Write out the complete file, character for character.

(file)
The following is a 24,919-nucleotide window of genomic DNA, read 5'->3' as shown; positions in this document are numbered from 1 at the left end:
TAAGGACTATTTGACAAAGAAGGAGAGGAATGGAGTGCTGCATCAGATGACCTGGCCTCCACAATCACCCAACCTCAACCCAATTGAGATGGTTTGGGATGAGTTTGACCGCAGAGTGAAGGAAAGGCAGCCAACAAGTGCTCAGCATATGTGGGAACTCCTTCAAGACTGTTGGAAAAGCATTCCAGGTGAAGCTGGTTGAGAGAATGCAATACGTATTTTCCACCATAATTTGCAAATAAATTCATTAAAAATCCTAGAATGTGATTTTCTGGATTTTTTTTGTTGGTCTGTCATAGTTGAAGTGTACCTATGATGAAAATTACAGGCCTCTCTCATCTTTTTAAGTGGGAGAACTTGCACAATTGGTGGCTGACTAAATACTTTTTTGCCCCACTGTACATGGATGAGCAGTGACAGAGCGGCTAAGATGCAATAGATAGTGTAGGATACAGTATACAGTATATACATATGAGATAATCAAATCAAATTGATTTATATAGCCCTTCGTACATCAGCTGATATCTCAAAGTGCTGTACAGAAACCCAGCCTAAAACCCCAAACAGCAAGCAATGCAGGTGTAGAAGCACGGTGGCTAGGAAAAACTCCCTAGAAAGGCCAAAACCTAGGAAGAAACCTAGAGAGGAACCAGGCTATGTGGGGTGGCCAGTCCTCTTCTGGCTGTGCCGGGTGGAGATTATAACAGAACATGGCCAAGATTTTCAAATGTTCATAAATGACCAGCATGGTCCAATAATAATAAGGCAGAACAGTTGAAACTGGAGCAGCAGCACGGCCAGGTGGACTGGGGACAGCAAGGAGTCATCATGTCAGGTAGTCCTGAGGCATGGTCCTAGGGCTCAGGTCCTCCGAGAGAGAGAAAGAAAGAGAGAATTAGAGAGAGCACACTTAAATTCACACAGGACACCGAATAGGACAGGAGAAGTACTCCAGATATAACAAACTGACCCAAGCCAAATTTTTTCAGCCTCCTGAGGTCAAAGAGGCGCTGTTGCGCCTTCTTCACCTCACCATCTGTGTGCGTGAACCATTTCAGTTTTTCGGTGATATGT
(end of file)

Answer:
The following is a 24,919-nucleotide window of genomic DNA, read 5'->3' as shown; positions in this document are numbered from 1 at the left end:
TAAGGACTATTTGACAAAGAAGGAGAGGAATGGAGTGCTGCATCAGATGACCTGGCCTCCACAATCACCCAACCTCAACCCAATTGAGATGGTTTGGGATGAGTTTGACCGCAGAGTGAAGGAAAGGCAGCCAACAAGTGCTCAGCATATGTGGGAACTCCTTCAAGACTGTTGGAAAAGCATTCCAGGTGAAGCTGGTTGAGAGAATGCAATACGTATTTTCCACCATAATTTGCAAATAAATTCATTAAAAATCCTAGAATGTGATTTTCTGGATTTTTTTTGTTGGTCTGTCATAGTTGAAGTGTACCTATGATGAAAATTACAGGCCTCTCTCATCTTTTTAAGTGGGAGAACTTGCACAATTGGTGGCTGACTAAATACTTTTTTGCCCCACTGTACATGGATGAGCAGTGACAGAGCGGCTAAGATGCAATAGATAGTGTAGGATACAGTATACAGTATATACATATGAGATAATCAAATCAAATTGATTTATATAGCCCTTCGTACATCAGCTGATATCTCAAAGTGCTGTACAGAAACCCAGCCTAAAACCCCAAACAGCAAGCAATGCAGGTGTAGAAGCACGGTGGCTAGGAAAAACTCCCTAGAAAGGCCAAAACCTAGGAAGAAACCTAGAGAGGAACCAGGCTATGTGGGGTGGCCAGTCCTCTTCTGGCTGTGCCGGGTGGAGATTATAACAGAACATGGCCAAGATTTTCAAATGTTCATAAATGACCAGCATGGTCCAATAATAATAAGGCAGAACAGTTGAAACTGGAGCAGCAGCACGGCCAGGTGGACTGGGGACAGCAAGGAGTCATCATGTCAGGTAGTCCTGAGGCATGGTCCTAGGGCTCAGGTCCTCCGAGAGAGAGAAAGAAAGAGAGAATTAGAGAGAGCACACTTAAATTCACACAGGACACCGAATAGGACAGGAGAAGTACTCCAGATATAACAAACTGACCCAAGCCAAATTTTTTCAGCCTCCTGAGGTCAAAGAGGCGCTGTTGCGCCTTCTTCACCTCACCATCTGTGTGCGTGAACCATTTCAGTTTTTCGGTGATATGT